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MINIGRAPH Hits New Milestones in Neuroelectronics Research to deliver the next gen of BCI therapeutics at Latest General Assembly

As we surpassed the one-year mark of the project, the 2024 MINIGRAPH’s General Assembly in Barcelona has become the moment to celebrate the progress of the consortium, which task after task is moving closer to the vision of a new treatment for Parkinson’s disease.

Hosted by INBRAIN Neuroelectronics on 8th and 9th April at the Scientific Park, MINIGRAPH partners met again to share the latest advancements of this collaborative project: a new generation of brain implants based on groundbreaking graphene material and a minimally invasive robotic implantation procedure for the treatment of brain disorders.

And there was plenty of news to report on. High-density, high resolution minimally invasive cortical and subcortical devices are ready for testing in preclinical studies, ICN2 explained, marking a significant step forward for this pioneering technology.

The IMEC team confirmed the recent tape-out of the designed ASIC that will enable advanced bidirectional communication with the brain and unveiled the plan for testing the ASIC functionality. Staying with the technology progress, the Fraunhofer team presented the selected concept for a fully implantable neural interfaces integrating the ASIC and the graphene devices.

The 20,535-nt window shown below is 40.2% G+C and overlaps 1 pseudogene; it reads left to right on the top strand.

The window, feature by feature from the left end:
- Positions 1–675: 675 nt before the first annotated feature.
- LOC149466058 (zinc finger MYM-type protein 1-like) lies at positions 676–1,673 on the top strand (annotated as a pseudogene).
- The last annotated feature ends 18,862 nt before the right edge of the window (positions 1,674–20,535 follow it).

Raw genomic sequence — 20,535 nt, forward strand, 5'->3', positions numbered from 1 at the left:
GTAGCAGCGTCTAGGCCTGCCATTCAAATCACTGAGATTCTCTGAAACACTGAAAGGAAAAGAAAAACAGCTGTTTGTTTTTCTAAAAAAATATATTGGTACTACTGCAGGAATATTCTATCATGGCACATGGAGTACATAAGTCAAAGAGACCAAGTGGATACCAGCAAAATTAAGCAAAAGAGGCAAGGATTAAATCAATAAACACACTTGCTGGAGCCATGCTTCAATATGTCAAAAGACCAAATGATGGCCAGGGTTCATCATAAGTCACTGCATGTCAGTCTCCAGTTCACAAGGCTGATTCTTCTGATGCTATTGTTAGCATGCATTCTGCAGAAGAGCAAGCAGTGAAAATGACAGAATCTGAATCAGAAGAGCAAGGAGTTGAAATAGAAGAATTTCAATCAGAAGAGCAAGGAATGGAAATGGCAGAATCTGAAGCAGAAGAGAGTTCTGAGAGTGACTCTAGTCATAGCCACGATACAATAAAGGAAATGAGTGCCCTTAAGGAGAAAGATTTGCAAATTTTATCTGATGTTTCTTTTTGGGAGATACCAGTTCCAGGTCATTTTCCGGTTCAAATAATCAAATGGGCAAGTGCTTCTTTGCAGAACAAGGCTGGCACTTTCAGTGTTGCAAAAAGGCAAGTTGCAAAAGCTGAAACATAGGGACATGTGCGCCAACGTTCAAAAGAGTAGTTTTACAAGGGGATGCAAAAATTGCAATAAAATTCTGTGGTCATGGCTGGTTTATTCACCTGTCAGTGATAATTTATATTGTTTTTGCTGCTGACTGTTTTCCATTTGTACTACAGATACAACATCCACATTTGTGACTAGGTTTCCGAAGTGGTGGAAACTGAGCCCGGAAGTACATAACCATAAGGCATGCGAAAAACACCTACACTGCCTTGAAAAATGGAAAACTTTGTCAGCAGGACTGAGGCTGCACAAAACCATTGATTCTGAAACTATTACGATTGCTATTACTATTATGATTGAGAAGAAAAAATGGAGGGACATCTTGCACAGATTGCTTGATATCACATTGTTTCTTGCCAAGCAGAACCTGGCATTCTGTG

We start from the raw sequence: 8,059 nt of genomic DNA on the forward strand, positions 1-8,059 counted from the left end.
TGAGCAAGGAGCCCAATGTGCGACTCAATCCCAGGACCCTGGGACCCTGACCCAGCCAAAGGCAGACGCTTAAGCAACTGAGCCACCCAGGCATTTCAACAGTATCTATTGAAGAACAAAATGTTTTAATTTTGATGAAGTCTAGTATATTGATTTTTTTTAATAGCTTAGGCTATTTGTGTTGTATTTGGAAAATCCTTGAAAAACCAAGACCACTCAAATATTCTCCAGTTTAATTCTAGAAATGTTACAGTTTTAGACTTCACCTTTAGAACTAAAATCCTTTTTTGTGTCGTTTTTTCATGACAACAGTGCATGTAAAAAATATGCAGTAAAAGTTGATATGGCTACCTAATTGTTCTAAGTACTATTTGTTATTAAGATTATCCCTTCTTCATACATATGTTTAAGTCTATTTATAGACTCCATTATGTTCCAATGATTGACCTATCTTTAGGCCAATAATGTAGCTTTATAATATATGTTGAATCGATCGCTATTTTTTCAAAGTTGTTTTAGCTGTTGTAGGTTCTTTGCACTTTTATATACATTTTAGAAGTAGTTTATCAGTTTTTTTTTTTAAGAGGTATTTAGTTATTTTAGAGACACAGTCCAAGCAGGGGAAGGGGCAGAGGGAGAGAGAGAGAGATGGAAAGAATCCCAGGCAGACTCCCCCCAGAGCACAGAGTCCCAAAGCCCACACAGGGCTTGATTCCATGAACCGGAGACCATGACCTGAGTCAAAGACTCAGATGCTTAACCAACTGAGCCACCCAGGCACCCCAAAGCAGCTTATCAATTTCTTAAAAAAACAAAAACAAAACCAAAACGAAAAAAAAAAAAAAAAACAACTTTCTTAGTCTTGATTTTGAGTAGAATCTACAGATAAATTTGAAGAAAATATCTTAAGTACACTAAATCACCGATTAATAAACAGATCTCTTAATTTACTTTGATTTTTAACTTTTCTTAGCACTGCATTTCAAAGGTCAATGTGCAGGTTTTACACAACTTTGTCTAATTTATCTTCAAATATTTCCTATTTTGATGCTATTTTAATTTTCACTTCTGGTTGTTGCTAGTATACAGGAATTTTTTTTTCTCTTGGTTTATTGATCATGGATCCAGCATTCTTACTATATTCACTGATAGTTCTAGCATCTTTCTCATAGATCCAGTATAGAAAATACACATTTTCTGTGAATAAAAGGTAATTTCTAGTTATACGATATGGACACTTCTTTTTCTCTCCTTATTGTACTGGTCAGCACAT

Researchers from CATRIN’s lab confirmed the safety of the graphene technology in an in vitro biocompatibility study. They also introduced first results of an ‘in silico’ study exploring the interaction between graphene and neuronal cells, with the aim of optimizing our implants and their therapeutic functionalities.

In a joint presentation, INBRAIN and LUMC shared their study on the capabilities of graphene microinterfaces for decoding and modulating brain activity, demonstrating how the high-density graphene neural sensors allowed decoding of brain activity with high fidelity in a clinically relevant setting.    

On the robotic implantation side, Nanoflex and ETH Zurich reported on the progress to develop precise surgical navigation using magnetic fields to guide micro-robots capable of delivering the ultra-flexible graphene neural devices in a minimally invasive procedure.

But beyond each of these advances, what the meeting has underscored is that the promise of new therapies and treatments for neurological disorders is becoming a reality. And, as a team, the MINIGRAPH consortium has reaffirmed the commitment of researchers and industry leaders to advance the field of neuroelectronic therapies to light up the path to a better neural future.

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